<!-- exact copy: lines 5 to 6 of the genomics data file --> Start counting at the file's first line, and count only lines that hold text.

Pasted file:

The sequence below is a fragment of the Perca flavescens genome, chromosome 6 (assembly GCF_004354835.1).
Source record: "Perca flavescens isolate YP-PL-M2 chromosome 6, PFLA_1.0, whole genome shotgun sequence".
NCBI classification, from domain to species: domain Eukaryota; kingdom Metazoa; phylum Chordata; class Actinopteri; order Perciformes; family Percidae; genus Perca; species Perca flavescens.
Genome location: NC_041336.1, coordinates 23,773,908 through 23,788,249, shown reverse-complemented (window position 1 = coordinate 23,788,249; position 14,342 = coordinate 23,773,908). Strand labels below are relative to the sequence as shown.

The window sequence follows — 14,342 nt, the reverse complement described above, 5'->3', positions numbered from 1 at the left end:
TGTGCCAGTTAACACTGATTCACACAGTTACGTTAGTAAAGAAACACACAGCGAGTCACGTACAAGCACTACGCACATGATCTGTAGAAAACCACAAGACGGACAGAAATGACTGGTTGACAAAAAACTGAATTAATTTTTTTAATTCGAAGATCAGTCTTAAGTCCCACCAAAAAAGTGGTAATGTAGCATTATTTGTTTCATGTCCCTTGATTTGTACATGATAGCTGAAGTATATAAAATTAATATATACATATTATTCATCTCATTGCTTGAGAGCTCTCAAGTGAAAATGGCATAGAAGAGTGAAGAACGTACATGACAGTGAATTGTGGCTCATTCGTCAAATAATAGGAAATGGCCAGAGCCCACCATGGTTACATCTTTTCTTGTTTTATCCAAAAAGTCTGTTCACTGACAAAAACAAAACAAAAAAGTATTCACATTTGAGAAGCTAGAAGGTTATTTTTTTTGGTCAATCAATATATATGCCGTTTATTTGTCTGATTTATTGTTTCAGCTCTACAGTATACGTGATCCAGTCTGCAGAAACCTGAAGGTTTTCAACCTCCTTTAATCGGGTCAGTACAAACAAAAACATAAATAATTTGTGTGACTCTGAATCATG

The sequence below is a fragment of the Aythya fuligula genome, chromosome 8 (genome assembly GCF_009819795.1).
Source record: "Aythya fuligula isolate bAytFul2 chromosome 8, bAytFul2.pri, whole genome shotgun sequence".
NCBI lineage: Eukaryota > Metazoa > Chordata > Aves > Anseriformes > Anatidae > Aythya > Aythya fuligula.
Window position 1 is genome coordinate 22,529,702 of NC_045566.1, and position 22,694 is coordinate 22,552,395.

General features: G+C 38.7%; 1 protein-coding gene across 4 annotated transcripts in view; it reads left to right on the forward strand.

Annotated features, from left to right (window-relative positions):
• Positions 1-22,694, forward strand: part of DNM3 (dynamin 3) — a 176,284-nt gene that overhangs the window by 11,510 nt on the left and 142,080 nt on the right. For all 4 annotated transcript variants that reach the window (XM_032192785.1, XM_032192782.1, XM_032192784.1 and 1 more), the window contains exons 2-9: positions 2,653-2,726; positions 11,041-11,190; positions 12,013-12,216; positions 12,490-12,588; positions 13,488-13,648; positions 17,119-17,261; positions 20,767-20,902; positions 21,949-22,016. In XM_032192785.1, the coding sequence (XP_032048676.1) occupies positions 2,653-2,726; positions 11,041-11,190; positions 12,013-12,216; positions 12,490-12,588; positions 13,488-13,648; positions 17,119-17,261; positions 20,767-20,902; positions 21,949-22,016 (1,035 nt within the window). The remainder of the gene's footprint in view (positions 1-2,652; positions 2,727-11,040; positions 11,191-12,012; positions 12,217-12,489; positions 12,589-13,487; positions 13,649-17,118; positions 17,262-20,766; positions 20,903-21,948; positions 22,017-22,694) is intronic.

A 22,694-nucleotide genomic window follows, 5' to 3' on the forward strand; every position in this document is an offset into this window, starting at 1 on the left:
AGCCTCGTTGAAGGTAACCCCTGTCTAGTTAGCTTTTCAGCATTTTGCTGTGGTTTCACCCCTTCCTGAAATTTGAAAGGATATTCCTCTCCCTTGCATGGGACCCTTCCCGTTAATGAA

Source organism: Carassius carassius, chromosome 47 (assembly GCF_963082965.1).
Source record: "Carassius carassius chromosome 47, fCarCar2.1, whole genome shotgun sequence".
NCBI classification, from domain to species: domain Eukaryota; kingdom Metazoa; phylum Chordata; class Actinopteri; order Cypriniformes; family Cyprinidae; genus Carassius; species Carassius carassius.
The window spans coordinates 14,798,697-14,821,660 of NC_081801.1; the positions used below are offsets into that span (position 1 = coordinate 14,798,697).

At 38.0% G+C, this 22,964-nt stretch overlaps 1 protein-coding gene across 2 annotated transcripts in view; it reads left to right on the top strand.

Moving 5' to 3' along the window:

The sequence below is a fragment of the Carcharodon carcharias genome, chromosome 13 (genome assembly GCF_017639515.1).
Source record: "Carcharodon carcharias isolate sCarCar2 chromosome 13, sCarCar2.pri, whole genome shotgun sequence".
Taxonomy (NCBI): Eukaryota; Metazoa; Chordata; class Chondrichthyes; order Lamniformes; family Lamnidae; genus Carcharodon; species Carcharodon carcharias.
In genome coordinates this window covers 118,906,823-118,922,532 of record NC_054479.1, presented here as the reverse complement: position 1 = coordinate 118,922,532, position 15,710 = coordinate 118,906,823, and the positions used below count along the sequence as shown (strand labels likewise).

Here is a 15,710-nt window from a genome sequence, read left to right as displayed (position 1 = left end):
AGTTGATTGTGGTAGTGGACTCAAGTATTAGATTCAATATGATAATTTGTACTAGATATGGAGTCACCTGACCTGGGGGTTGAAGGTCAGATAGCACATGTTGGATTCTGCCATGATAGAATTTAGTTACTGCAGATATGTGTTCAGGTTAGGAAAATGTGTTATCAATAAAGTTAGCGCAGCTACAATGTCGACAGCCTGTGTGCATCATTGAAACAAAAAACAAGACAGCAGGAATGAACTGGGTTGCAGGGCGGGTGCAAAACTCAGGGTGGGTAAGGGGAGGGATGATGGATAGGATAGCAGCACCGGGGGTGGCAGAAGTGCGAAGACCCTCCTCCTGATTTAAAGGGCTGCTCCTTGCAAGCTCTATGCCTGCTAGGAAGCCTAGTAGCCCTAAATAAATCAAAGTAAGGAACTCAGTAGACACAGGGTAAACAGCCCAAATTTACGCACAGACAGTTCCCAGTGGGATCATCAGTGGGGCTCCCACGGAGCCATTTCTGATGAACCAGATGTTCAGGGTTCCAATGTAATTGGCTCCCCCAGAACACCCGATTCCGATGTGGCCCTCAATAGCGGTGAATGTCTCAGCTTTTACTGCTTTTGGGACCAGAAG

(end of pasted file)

The window sequence follows — 14,342 nt, the reverse complement described above, 5'->3', positions numbered from 1 at the left end:
TGTGCCAGTTAACACTGATTCACACAGTTACGTTAGTAAAGAAACACACAGCGAGTCACGTACAAGCACTACGCACATGATCTGTAGAAAACCACAAGACGGACAGAAATGACTGGTTGACAAAAAACTGAATTAATTTTTTTAATTCGAAGATCAGTCTTAAGTCCCACCAAAAAAGTGGTAATGTAGCATTATTTGTTTCATGTCCCTTGATTTGTACATGATAGCTGAAGTATATAAAATTAATATATACATATTATTCATCTCATTGCTTGAGAGCTCTCAAGTGAAAATGGCATAGAAGAGTGAAGAACGTACATGACAGTGAATTGTGGCTCATTCGTCAAATAATAGGAAATGGCCAGAGCCCACCATGGTTACATCTTTTCTTGTTTTATCCAAAAAGTCTGTTCACTGACAAAAACAAAACAAAAAAGTATTCACATTTGAGAAGCTAGAAGGTTATTTTTTTTGGTCAATCAATATATATGCCGTTTATTTGTCTGATTTATTGTTTCAGCTCTACAGTATACGTGATCCAGTCTGCAGAAACCTGAAGGTTTTCAACCTCCTTTAATCGGGTCAGTACAAACAAAAACATAAATAATTTGTGTGACTCTGAATCATG